Masculinity and the Rhetoric of Anti-Consumerism in American Culture
Published by: University of Massachusetts Press
254 pages, 6.00 x 9.00 x 0.80 in
- Published: July 2018
Robinson identifies a tradition of masculine protest and rebellion against feminization in iconic texts such as The Catcher in the Rye and Fight Club, as well as in critiques of postmodernism, academic denunciations of shopping, and a variety of other discourses that aim to diagnose what ails American consumer culture. This fresh and timely argument enters into conversation with a wide range of existing scholarship and opens up new questions for scholarly and political discussion.
"The strength in this tightly argued book is how the author threads the needle through not only texts that clearly articulate the author’s feminization thesis but those texts that profess not to."—Casey Ryan Kelly, author of Abstinence Cinema: Virginity and the Rhetoric of Sexual Purity in Contemporary Film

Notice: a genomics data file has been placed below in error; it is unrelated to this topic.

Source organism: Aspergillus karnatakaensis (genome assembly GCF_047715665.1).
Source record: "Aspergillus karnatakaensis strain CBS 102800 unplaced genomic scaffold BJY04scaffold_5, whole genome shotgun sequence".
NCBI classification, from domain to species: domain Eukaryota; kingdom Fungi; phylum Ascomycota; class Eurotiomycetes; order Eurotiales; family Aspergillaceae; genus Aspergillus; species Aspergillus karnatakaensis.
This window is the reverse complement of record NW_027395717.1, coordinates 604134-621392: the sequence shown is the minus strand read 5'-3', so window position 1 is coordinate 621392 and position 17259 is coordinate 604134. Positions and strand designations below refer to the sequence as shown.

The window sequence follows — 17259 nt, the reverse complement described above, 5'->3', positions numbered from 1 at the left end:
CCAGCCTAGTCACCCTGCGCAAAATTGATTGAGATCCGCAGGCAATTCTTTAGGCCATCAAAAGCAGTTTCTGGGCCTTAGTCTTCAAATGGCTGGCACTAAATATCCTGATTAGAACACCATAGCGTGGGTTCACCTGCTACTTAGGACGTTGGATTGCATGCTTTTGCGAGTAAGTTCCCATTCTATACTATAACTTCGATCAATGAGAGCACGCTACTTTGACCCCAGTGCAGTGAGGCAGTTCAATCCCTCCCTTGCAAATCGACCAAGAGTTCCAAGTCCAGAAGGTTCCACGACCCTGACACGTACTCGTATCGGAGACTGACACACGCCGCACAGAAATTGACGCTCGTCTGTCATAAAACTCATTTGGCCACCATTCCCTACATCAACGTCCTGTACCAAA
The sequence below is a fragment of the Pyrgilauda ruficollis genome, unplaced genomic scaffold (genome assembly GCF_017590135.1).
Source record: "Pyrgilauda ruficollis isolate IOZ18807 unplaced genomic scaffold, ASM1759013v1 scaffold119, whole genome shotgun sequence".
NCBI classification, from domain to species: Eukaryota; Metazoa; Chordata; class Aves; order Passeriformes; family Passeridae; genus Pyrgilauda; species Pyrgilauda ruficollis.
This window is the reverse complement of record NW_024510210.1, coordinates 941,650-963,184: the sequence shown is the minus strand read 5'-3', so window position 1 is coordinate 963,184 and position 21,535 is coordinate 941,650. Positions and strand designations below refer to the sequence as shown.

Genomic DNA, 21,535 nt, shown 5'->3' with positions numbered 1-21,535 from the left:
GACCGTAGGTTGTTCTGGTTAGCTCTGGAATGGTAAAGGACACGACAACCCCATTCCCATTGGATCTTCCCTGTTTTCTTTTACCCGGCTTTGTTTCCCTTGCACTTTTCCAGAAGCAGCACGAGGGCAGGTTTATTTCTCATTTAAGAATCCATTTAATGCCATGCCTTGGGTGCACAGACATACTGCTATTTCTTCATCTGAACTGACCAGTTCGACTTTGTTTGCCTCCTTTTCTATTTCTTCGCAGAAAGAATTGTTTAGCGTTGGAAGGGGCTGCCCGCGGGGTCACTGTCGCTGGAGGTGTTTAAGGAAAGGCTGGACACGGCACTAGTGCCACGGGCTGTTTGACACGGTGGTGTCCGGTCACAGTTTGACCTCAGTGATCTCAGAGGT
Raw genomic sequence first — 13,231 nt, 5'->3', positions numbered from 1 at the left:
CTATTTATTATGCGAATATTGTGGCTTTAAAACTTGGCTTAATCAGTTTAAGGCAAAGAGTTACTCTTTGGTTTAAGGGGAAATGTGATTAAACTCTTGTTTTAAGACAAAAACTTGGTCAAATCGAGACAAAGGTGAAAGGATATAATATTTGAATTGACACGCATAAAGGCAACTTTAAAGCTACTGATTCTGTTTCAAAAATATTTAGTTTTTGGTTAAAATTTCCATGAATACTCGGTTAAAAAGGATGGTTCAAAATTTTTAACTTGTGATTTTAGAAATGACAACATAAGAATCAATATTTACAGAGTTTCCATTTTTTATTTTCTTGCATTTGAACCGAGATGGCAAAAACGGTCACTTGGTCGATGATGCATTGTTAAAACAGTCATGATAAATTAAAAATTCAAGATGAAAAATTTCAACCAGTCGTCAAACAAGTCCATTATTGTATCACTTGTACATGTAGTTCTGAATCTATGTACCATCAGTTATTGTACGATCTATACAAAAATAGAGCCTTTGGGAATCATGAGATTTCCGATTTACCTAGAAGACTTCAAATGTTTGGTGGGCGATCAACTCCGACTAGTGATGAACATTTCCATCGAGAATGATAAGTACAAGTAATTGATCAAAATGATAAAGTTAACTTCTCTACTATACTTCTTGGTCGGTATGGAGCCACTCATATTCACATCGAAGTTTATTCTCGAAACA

"I’m excited about the ‘big picture’ the book presents and the way it reframes how we think about anti-consumerism—in literature, in film, but also in contemporary cultural and political debates. This is an important book; it’s accessibly written; and it engages compelling issues that are important to scholars of literature and film, but also to feminists and cultural critics more broadly."—Erin A. Smith, author of What Would Jesus Read?: Popular Religious Books and Everyday Life in Twentieth-Century America
"Offering compelling re-readings of popular media and cultural criticism, each chapter takes up one aspect of the complex dynamic between gender, consumerism, and the quest for an authenticity that, according to the author, hasn’t yet been defined."—CHOICE